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All in the Family

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The ABC Family network gives us a multi-ethnic family with lesbian parents.

by Aisha Bouderdaben

The Fosters runs Mondays on ABC Family at 8 p.m. with ten episodes scheduled for season one.
The Fosters runs Mondays on ABC Family at 8 p.m. with ten episodes scheduled for season one.

ABC Family brought a new type of family to television screens everywhere this summer: an interracial lesbian couple raising a multi-ethnic family. The drama is called The Fosters.

While this isn’t “new” to the LGBT community (it’s our everyday), it is definitely a new positive representation in mainstream media, and, ultimately, it’s refreshing.

The Fosters is produced by Jennifer Lopez and co-creators Peter Paige and Bradley Bredeweg. Lopez told the Huffington Post, “You can’t keep spoon-feeding the idea of what the perfect family is. It just doesn’t exist.” She said that most families diverge from the “traditional.”

“It’s not really that far out there. It’s really just reality that no one has decided to talk about, strangely. We talk about America like we’re this melting pot, and it’s not really reflected in our programming,” said Sherri Saum, who plays one of the mothers, Lena Adams.

“This show should have been on the air ten years ago,” Teri Polo, who plays Lena’s partner Stef Foster, said. “It couldn’t have been, but it should have been, because this is a reflection of the way the world is today.”

Saum and Polo play a couple who maintain a full house between Stef’s biological son (David Lambert) from her previous marriage to Mike Foster (Danny Nucci), a set of Latino twins they adopted (Jake T. Austin and Cierra Ramirez), and two new additions with a troubled past (Maia Mitchell and Hayden Byerly), for a total of four teenagers and one preteen.

“ABC Family is synonymous with groundbreaking storytelling and iconic characters,” the president of ABC Family, Michael Riley, said in a statement.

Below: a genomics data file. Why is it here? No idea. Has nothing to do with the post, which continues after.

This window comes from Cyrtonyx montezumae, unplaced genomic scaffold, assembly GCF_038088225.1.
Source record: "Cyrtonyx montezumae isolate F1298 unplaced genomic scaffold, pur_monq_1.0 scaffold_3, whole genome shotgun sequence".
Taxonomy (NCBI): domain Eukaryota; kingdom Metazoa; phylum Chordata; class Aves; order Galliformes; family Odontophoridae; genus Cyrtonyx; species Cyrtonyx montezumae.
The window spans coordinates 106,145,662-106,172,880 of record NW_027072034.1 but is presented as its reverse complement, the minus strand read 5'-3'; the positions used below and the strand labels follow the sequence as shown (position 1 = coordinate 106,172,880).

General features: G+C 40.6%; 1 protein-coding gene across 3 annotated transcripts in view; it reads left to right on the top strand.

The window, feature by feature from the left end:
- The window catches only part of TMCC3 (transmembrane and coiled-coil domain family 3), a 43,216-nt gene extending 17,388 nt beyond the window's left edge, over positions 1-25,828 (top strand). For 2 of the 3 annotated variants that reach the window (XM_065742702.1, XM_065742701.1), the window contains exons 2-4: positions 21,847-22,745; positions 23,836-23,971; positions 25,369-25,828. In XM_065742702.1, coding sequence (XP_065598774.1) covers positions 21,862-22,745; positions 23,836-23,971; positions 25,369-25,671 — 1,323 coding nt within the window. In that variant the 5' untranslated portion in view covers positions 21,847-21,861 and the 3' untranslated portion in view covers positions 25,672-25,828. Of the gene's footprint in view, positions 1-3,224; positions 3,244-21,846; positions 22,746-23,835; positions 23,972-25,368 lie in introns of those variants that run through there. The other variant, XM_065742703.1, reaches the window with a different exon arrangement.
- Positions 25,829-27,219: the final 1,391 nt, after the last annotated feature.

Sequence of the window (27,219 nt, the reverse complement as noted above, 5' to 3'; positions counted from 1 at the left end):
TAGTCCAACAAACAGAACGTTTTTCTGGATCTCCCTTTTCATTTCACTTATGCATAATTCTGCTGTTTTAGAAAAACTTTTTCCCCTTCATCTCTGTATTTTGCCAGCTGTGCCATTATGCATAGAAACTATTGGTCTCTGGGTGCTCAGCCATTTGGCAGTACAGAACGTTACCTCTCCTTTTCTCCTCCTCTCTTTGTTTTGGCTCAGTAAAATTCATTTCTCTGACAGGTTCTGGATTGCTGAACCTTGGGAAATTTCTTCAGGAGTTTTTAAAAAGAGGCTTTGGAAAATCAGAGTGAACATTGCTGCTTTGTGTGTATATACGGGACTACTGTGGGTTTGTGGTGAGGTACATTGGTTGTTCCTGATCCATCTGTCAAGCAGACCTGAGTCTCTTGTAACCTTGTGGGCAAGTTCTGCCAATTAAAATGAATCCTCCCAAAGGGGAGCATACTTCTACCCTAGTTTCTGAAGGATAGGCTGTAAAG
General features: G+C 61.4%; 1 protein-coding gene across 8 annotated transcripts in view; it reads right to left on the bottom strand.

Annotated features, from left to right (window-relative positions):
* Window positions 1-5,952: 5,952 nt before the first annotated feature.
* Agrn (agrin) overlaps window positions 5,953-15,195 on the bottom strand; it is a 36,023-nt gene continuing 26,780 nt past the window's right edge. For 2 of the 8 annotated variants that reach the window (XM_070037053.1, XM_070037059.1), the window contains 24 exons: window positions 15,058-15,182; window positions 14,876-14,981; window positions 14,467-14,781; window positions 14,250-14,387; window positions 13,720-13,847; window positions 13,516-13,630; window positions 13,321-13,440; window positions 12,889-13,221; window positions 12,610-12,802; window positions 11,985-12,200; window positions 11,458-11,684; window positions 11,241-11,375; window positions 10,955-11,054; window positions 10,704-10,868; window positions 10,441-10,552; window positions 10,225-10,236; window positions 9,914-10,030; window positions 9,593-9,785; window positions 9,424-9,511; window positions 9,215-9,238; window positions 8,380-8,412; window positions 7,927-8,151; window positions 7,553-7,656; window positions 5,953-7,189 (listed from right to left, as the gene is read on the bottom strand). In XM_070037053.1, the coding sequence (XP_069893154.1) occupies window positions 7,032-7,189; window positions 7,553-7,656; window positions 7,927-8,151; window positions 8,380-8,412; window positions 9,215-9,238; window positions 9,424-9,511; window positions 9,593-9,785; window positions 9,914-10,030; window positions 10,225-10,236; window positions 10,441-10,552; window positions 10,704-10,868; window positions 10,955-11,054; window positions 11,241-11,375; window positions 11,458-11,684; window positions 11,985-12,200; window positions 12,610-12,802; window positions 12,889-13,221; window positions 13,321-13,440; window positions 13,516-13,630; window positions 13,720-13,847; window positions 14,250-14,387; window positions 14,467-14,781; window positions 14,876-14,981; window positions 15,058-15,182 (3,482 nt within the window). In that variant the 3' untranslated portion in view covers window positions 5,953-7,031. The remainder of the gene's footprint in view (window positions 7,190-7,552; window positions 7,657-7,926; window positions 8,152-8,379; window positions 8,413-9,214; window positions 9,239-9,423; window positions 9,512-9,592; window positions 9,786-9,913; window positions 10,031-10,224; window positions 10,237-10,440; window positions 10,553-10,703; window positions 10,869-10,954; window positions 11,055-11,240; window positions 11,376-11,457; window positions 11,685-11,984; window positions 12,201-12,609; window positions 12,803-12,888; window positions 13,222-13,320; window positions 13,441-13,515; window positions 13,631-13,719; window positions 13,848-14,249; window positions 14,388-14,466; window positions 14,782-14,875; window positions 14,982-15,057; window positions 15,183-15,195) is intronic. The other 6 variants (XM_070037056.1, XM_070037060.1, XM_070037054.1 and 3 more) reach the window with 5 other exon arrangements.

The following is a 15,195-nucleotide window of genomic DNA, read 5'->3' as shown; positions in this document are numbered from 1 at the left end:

This show tackles difficult issues, such as race and abortion. Lena has an argument with her darker-skinned mother about being biracial in America in a way not previously addressed on television. And when Jesus—one of the twins—has unprotected sex with his girlfriend, Lexi (Bianca Santos), there is discussion over the morning-after pill. It deals with teenage romance, and even scarier topics such as stalking and sexual abuse. It deals with religion, between Stef’s father who doesn’t approve of her lifestyle and Lexi’s Catholic family who do approve. Recently, it was revealed that Lexi and her family are undocumented, so the show may even tackle immigration issues in the upcoming season.

“Even though it deals with ‘heavy topics,’ I feel kids who do tune in will say it’s not a heavy topic—this is what I deal with at school every day, or this is my family’s life,” Saum said.

“They’re not heavy topics, they’re real topics. It’s happening,” Polo agreed.

“My only hesitation was Is this going to be written well, is it going it be written realistically, is it going to be something that we can be proud of representing? I wanted it to be real and something that people would enjoy, not preachy and not issue-y, in-your-face, and it was everything and more,” Saum said. “And the people who are involved in this project, from Jennifer Lopez to our producers and writers, are just so collaborative. And Teri’s such an amazing mom in real life, so whenever there’s a topic in the show that she’s like, ‘I wouldn’t say this,’ they’re like, ‘Okay, what would you say?’ and incorporate it into the show. So, it’s just like family. It’s amazing.”

When interviewed by Denis Faye for the Writers Guild of America, Paige and Bredeweg agreed that the show could last for a long time. “Look at some of the most long-running series in television history—7th Heaven, Roseanne, The Cosby Show—it’s all based around a family,” said Bredeweg. “Family stories are endless, so for us this could potentially be one of those shows—if we’re so lucky.”

The Fosters premiered on June 3, and runs Mondays on ABC Family at 8 p.m. with ten episodes scheduled for season one. The season finale, titled “I Do,” airs August 5. If you haven’t watched the show yet, consider waiting for the DVD release of the first season and buying it immediately.

Aisha Bouderdaben is a contributing writer to OutSmart magazine.

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Aisha Bouderdaben

Aisha Bouderdaben is a contributing writer to OutSmart magazine.

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